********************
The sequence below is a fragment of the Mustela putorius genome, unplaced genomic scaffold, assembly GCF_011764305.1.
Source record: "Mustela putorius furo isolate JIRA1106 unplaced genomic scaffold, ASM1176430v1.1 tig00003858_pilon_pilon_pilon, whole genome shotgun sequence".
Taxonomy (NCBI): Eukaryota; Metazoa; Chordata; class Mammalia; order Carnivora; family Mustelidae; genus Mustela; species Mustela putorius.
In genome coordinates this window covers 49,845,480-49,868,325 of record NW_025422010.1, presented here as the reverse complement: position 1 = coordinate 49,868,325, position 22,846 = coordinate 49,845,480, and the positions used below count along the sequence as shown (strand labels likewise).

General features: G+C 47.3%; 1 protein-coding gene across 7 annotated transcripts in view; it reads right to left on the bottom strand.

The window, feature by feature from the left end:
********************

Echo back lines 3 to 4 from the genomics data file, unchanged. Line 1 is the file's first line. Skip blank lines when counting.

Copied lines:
Taxonomy (NCBI): Eukaryota; Metazoa; Chordata; class Mammalia; order Carnivora; family Mustelidae; genus Mustela; species Mustela putorius.
In genome coordinates this window covers 49,845,480-49,868,325 of record NW_025422010.1, presented here as the reverse complement: position 1 = coordinate 49,868,325, position 22,846 = coordinate 49,845,480, and the positions used below count along the sequence as shown (strand labels likewise).